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Hackers Will Attack Your Website

Every now and then, a security vulnerability is reported on another significant website (Alza,, BontonLand) or is exploited. Try searching for XSS vulnerability to understand why Cross Site Scripting (XSS) is currently one of the most widespread and dangerous vulnerabilities.

This is a distressing issue for website operators and perhaps even more so for suppliers. It can damage reputations, lead to fines, lawsuits, or simply spoil relationships with clients. How to defend against XSS? By so-called string escaping. Unfortunately, most experts are not well-versed in this area. (I don’t mean to be tactless or offend anyone, but of the “Czechoslovak IT celebrities,” I only know one person who deeply understands this issue.) Thus, even articles on this topic on well-known websites are, let’s say, inaccurate.

Moreover, this escaping is usually done in the template, falling on the coder’s shoulders. Thus, the most critical area requiring high expertise is handled by someone unqualified. How can this end? We know all too well – see the first paragraph.

Nette Framework Will Save You

I would like to introduce you to a killer feature of the Latte templating system in the Nette Framework. It's such a fundamental feature that it alone is a reason to choose this framework. Or at least to use its templates.

  • the bigger your company, the more crucial this feature is
  • no competing framework has it to date 1)

The Nette Framework automatically escapes in templates. Its Context-aware escaping feature recognizes which part of the document you are in and chooses the appropriate escaping method accordingly.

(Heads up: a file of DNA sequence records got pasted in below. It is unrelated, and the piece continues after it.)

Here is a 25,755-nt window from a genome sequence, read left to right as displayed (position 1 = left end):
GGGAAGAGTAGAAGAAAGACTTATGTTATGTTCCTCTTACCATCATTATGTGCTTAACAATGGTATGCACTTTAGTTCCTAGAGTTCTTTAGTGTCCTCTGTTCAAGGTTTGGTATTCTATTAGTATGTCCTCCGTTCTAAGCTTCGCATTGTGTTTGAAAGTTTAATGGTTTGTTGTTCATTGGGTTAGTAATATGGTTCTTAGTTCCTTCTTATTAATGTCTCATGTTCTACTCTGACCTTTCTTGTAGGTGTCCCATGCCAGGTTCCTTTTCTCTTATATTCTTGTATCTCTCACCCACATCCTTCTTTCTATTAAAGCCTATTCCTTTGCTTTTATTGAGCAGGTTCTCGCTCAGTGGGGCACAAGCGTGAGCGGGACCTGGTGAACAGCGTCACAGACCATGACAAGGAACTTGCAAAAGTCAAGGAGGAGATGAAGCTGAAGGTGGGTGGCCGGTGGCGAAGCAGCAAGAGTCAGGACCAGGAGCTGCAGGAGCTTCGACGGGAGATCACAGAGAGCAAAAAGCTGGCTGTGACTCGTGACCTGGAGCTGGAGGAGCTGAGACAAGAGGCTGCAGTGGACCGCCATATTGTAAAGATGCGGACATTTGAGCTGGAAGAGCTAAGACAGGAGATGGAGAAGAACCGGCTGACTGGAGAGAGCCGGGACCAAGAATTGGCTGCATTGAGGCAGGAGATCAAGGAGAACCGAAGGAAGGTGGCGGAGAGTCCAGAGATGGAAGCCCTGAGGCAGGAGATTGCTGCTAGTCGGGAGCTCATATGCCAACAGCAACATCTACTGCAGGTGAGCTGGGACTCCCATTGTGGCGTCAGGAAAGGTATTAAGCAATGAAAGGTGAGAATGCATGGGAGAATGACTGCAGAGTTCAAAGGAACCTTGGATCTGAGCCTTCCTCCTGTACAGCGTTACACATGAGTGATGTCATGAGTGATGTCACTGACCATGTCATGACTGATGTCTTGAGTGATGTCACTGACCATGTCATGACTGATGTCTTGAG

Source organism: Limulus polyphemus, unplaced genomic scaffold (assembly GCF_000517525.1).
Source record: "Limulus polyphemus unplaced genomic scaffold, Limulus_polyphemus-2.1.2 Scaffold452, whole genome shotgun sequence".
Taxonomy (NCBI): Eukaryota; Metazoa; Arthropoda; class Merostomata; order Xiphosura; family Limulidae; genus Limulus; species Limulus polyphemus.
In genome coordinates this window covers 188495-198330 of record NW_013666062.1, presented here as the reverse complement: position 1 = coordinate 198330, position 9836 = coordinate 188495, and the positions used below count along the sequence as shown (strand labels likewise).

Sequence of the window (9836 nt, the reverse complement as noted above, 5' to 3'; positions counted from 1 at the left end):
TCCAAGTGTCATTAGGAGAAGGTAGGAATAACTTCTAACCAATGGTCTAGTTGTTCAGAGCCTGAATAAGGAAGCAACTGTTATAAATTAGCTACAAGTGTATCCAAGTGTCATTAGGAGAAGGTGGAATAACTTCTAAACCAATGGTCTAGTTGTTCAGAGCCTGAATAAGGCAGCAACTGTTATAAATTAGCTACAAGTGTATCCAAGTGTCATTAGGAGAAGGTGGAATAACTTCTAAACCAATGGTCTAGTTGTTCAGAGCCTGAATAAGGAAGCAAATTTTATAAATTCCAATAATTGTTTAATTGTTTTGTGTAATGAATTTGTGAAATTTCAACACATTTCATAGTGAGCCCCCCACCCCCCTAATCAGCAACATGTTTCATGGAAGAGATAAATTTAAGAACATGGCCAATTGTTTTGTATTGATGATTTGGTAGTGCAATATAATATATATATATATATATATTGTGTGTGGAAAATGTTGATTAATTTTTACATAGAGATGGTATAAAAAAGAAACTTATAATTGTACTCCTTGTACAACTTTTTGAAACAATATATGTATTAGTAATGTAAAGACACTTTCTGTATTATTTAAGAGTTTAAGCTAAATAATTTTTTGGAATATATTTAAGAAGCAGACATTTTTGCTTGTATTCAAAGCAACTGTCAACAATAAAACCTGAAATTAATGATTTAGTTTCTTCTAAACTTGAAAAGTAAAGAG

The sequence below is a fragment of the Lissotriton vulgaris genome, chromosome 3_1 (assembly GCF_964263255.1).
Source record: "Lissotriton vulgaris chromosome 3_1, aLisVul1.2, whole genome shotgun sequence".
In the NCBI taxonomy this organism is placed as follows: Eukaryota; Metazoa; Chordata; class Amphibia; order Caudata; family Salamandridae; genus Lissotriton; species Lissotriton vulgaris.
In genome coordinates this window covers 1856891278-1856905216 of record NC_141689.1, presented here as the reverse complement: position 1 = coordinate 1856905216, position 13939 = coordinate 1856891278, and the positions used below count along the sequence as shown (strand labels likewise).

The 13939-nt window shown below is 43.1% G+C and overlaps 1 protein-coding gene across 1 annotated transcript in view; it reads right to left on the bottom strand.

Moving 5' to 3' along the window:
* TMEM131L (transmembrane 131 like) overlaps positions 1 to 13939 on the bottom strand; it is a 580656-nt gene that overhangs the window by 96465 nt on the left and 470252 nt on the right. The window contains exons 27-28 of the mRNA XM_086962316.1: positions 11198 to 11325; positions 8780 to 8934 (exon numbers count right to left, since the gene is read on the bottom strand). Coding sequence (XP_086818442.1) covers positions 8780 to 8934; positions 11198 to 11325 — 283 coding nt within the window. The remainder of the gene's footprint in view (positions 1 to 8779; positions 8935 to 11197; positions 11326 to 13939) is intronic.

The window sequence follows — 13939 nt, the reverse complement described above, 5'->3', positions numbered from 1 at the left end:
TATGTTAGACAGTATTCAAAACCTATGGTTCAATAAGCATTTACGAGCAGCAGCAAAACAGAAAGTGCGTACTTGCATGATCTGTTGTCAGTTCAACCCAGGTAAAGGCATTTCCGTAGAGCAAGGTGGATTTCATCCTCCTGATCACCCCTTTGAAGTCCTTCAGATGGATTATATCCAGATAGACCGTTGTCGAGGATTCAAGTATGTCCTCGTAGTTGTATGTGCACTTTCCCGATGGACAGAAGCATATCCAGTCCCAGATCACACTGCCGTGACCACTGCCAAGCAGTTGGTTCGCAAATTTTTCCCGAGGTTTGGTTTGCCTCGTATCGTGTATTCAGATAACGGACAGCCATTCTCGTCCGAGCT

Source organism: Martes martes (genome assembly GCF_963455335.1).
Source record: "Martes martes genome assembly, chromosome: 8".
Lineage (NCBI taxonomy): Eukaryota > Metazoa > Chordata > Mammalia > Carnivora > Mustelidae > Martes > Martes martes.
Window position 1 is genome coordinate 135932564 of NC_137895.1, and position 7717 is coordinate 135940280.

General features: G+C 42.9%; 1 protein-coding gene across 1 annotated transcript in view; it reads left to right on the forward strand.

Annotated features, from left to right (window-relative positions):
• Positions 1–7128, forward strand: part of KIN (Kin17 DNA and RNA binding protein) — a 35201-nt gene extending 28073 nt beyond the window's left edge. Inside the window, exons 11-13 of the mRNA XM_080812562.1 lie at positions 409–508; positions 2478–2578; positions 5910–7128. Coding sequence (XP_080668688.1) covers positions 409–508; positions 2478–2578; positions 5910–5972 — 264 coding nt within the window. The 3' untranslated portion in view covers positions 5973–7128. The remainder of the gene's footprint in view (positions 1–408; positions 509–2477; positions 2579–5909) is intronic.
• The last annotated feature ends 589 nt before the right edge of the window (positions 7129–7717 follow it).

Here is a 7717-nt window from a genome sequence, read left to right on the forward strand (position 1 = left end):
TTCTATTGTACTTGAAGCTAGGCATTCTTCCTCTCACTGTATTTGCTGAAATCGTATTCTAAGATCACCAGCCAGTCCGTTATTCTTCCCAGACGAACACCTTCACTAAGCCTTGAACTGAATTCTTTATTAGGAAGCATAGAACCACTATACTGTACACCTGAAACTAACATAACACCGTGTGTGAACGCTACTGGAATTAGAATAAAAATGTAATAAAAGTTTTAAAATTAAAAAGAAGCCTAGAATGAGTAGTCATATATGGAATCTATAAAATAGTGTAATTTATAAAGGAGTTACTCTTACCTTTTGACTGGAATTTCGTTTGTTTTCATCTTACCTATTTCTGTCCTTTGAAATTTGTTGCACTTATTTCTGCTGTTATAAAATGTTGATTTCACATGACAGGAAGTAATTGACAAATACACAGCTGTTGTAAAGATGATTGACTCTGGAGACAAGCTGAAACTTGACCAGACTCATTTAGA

Let's dive into more technical details. You can see how it works best with an example. Consider a variable $var and this template:

<p onclick="alert({$var})">{$var}</p>

document.title = {$var};

The notation {$var} means printing the variable. However, each print must be explicitly secured, even differently at each location. A coder must (for example, in Smarty) add the appropriate modifiers, must not make a mistake, and especially not omit anything.

In the Nette Framework, nothing needs to be manually secured. Everything is done automatically, correctly, and consistently!

If we assign $var = 'Width 1/2"' to the variable, the framework generates the HTML code:

<p onclick="alert(&quot;Width 1\/2\&quot;&quot;)">Width 1/2&quot;</p>

document.title = "Width 1\/2\"";

Of course, situations where you need to print a variable without escaping it are also considered, for example, because it contains article text including HTML tags. In such cases, you use the notation {$var|noescape}.

End of the technical digression. Thanks to Latte, it suddenly means that

  • the template remains simple
  • you don’t have to worry that a coder will overlook something
  • and at the same time, you don’t need to have a top expert on escaping ;)
  • the work is much easier

You can find more information about Latte’s smart templates in the documentation.

1) About half a year after Nette, Google introduced a similar feature for its library in C++, and as far as I know, no framework in PHP, Ruby, or Python has anything similar yet.

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